A recently launched philanthropic venture is leveraging a small set of donors to make a large impact on local grassroots nonprofits.
Avoiding what can sometimes be a glacial grantmaking process – and the bureaucratic rules and laborious metrics that can accompany foundation funding – 100 New Yorkers Who Care has decided to make grant-making a participatory affair. The recently launched group engages young professionals to vote on where to focus their donations. It first met in December and has about 40 members to date, according to a founding member, Kevin Douglas. But it won’t stop at 100 if interest continues to grow.
Douglas, who is also co-director of policy and advocacy at United Neighborhood Houses, was inspired by an Albany-based chapter of the 100 Women Who Care Alliance, which pools together members’ donations and leverages consensus to decide where to donate.
“It was really after the election when I was, like many people, thinking, OK, the world has changed and it requires a different level of sustained engagement and commitment and actions to try to make things better and preserve community,” he said.
The participatory framework dates back to 2006, when a Michigan woman started a 100 Women Who Care group. Since then, dozens of loosely affiliated female- or male-led groups have sprouted up across the U.S. and Canada, including a 100 Women Who Care group in New York City.
Sandy Myers, another co-founder of 100 New Yorkers Who Care, said the idea is still a relatively novel one for New York because there are already so many nonprofits and philanthropic organizations.
“My gut says that it might be because New York is such a service-rich environment that people already have these connections to nonprofits that they want to support,” she said. “And that we do also see a new generation of people who are liking to give in a different way, and I think that’s very different from past generations.”
Of particular value to the grantee organizations is that the contributions are given with no strings attached, allowing them to put the funds toward programs or overhead. That’s a significant gift for nonprofits whose grant and contract dollars usually come with specific usage limitations.
“The idea of unrestricted grants is so critical for the sector,” said Myers, who is also the director of government and external relations at Selfhelp Community Services, noting that money for electricity, toiletries or supplies is often badly needed. “I very much support the idea that our money has this flexibility for the nonprofit to make the decision to apply it to where the need is greatest.”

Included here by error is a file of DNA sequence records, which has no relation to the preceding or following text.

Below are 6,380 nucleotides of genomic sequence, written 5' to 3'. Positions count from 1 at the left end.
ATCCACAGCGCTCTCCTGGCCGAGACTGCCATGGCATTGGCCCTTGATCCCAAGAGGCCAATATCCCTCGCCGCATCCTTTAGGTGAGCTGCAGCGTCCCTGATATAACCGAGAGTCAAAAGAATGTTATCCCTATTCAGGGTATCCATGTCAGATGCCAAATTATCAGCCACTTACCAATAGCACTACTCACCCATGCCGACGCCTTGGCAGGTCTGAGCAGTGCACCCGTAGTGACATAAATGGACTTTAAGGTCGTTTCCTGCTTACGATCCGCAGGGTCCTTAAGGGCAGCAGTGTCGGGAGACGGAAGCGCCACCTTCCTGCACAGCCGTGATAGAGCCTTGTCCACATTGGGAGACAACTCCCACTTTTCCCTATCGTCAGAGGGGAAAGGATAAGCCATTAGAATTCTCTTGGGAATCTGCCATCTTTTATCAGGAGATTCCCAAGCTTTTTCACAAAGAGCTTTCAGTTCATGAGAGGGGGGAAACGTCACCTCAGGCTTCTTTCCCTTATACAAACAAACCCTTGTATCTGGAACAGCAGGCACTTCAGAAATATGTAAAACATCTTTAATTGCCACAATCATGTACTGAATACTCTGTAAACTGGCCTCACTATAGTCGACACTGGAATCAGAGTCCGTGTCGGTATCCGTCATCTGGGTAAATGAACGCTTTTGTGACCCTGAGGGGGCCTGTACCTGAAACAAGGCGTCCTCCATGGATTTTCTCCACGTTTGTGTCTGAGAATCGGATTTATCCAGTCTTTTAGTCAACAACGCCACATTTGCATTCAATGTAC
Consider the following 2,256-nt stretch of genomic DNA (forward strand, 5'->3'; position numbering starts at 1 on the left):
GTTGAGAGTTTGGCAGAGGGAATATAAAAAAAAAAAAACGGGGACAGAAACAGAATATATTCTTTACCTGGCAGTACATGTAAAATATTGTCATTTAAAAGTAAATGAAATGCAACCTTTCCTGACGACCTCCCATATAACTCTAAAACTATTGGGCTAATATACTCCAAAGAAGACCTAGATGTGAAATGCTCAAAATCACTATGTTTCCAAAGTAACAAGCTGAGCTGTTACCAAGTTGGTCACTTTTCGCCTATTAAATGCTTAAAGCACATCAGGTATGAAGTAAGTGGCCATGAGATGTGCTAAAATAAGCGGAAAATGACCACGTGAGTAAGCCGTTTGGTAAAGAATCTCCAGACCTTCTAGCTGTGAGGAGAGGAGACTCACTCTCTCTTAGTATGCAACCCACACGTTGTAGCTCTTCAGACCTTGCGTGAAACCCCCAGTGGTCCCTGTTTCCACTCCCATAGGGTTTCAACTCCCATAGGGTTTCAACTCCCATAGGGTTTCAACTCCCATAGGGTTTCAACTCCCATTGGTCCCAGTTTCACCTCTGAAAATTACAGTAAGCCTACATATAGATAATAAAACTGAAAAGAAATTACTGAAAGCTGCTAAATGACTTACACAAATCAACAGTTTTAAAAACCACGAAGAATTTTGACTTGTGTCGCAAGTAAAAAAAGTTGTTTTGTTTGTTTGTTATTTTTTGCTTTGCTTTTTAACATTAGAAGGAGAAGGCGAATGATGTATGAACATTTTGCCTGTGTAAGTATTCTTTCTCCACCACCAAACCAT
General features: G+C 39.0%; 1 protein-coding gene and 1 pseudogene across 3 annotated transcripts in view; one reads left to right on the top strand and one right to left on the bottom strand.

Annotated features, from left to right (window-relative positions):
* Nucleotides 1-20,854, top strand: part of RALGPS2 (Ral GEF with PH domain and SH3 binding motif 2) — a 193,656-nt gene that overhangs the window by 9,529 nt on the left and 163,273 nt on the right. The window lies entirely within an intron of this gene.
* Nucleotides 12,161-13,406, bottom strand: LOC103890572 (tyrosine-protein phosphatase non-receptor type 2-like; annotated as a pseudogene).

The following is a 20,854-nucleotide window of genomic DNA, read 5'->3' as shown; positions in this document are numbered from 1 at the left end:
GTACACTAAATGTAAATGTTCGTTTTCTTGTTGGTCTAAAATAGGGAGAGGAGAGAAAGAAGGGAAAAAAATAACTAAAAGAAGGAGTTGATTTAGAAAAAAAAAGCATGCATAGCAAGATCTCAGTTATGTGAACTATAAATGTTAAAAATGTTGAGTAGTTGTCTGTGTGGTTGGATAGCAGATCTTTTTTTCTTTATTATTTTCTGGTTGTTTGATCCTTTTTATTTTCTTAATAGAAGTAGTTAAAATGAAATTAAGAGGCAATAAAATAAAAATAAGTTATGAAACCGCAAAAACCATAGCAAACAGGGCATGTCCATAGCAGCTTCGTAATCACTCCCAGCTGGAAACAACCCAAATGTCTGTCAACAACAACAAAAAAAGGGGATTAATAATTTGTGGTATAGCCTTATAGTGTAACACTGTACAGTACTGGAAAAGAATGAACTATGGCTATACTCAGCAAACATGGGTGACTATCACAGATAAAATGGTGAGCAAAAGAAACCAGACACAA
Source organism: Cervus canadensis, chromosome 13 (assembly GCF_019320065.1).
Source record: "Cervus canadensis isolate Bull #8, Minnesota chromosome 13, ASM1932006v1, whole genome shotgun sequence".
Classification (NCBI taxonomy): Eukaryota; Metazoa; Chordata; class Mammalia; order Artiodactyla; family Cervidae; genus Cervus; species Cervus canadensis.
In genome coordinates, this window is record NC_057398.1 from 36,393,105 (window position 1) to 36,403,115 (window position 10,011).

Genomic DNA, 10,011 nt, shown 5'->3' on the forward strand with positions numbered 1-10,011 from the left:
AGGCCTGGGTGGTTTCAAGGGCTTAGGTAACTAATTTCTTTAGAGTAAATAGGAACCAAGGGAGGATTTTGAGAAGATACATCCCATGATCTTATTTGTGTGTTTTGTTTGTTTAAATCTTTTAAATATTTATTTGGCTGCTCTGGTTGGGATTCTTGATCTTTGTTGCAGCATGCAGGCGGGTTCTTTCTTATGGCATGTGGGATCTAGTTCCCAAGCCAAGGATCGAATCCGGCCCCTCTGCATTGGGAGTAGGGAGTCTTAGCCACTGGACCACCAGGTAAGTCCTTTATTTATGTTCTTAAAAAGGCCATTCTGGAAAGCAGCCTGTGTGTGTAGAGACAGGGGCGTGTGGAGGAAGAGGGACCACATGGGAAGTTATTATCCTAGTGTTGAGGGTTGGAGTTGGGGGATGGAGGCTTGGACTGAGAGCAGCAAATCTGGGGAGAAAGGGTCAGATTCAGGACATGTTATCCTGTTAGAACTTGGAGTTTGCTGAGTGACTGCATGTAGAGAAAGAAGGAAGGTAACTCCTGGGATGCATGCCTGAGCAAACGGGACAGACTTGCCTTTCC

The giving group joins another recent effort at more direct and democratic philanthropic giving. The New York Women’s Foundation is co-hosting the New York City Fund for Girls and Young Women of Color, whose participatory review committee is comprised primarily of young women of color who get to vote on which programs to fund.
The 100 New Yorkers Who Care meetings will generally be capped at an hour and the contribution is relatively low – $50 – to keep it attractive to young professionals. The effort to draw 100 members is for now, primarily an aspirational milestone.
Douglas said 100 New Yorkers Who Care may formalize its rules as it grows, but currently the ground rules are simple: During the quarterly meetings, each member will bring a check and can nominate a local nonprofit. (Those who don’t attend can also contribute.) After three of these are randomly selected, the nominators defend their selected nonprofits and answer questions, then the group votes. The organization with the most votes receives the full one-time contribution. Members are discouraged from nominating organizations with whom they have a financial or personal stake.
Most of its participants learned of the group by word-of-mouth and participation is open to anyone who supports the overall goals of the nonprofit sector, Douglas said. That includes city government workers, some in the financial services industry and others in far-flung professions.
The first meeting was held in a United Neighborhood Houses conference room, but the group is still seeking community or meeting spaces for its next meeting, scheduled for March 9.
The first one-time donation of $1,000 went to the Northern Manhattan Coalition for Immigrant Rights, which helps defend immigrants from deportation. It was nominated by Maria Lizardo, the executive director of the Northern Manhattan Improvement Corp., who said it was essential to contribute to local causes.
“I think it’s also important for me to come out of my little bubble and everyday work that I do and get to meet other people throughout the city that are committed and coming from different walks of life,” Lizardo said.